Tuesday, 21 February 2012
Chocolate orange pancakes
Happy Pancake Day everybody!!! As a food blogger, today wasn't really a day I could allow to go unnoticed, nor quite frankly would I wish it to go unnoticed; a genuine excuse to eat pancakes smothered with Nutella and topped with sliced banana, or pancakes doused with maple syrup and then sprinkled with a handful of plump blueberries, not to mention pancakes with that old stalwart, lemon and sugar, should be embraced wholeheartedly methinks. So, to honour the occasion, on Sunday, I made the recipe below for a family brunch.
Now I know that in my last post, I warned that a high number of recipes on this blog would be likely to feature chocolate and orange together, but I didn't realise at the time of writing that I would subsequently be posting two such recipes in succession. I'd apologise for the chocolate orange overdose but that would be disingenuous of me, as you and I both know, I'm not really sorry; the more chocolate orange there is in the world, the better for everyone as far as I'm concerned.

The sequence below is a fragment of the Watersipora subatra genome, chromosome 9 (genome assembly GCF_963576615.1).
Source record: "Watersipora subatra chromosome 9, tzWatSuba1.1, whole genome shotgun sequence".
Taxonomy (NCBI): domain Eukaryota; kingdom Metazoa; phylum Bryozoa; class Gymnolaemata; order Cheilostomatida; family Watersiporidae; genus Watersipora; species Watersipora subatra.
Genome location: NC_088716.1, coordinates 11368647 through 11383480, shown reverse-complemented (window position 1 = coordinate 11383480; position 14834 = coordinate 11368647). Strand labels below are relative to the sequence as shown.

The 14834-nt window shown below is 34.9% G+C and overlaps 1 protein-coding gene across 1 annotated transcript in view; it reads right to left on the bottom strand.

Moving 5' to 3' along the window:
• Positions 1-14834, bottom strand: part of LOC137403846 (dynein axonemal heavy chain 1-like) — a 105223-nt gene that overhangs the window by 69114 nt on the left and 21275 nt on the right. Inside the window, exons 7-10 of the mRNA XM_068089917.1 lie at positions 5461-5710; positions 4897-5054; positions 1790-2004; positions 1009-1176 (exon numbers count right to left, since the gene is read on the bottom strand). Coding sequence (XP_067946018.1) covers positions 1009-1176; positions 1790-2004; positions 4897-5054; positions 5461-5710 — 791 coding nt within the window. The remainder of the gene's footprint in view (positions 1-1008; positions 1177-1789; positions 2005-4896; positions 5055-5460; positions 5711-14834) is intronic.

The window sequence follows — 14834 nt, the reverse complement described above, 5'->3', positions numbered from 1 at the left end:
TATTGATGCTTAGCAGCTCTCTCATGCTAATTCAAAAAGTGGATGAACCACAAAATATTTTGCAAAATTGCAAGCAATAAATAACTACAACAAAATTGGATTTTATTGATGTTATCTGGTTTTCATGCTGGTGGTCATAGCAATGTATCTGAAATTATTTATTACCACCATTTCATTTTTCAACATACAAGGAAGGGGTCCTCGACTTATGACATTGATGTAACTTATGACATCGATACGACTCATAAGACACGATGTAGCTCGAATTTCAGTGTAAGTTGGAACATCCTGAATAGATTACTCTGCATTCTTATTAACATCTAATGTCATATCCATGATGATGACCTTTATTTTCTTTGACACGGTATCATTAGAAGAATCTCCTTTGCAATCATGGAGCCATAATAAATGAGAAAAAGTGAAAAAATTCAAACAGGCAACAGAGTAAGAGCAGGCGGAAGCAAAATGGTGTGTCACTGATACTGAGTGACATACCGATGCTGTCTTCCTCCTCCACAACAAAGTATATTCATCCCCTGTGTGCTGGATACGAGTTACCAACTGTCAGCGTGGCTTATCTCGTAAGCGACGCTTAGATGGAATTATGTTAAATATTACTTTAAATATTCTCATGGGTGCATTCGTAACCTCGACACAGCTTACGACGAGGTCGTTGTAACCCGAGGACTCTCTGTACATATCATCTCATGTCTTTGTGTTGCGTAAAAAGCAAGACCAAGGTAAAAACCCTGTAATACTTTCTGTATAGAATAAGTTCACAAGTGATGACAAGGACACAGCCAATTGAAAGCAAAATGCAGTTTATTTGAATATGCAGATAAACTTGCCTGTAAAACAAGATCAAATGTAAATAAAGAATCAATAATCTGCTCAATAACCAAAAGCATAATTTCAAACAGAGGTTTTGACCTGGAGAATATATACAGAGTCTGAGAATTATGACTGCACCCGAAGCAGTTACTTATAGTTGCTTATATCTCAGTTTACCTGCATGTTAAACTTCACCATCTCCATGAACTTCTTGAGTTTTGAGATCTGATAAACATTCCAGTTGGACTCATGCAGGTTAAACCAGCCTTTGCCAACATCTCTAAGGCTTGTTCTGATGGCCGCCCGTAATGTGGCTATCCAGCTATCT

I've been thinking about how to successfully marry chocolate and orange with pancakes for a while now and what I came up with is a fluffy American pancake that contains a hint of orange and a lovely smattering of warm, just-melting chocolate chunks in each biteful. You could add maple syrup or Nutella to these pancakes as they come off the frying pan, but honestly, I think they're great just as they are, without any topping. Besides, it would be a shame to detract from the delicate flavour of orange with something that will more than likely overpower it.
Adapted from Nigella's American Pancakes
Makes approx. 15 pancakes
225g plain flour
1 tablespoon baking powder
1 teaspoon caster sugar
2 large eggs, beaten
30g unsalted butter, melted and left to cool
Zest and juice of 1 orange
100g plain chocolate (50%), chopped
butter for frying
Combine the flour, baking powder and sugar in a large bowl.
Make a well in the middle of the bowl, then fill the well with the beaten eggs, melted butter and milk. Whisk vigorously until all the ingredients are combined and you have a nice, smooth batter.
Add the orange zest and juice to the batter and whisk again, before stirring in the chopped chocolate chunks.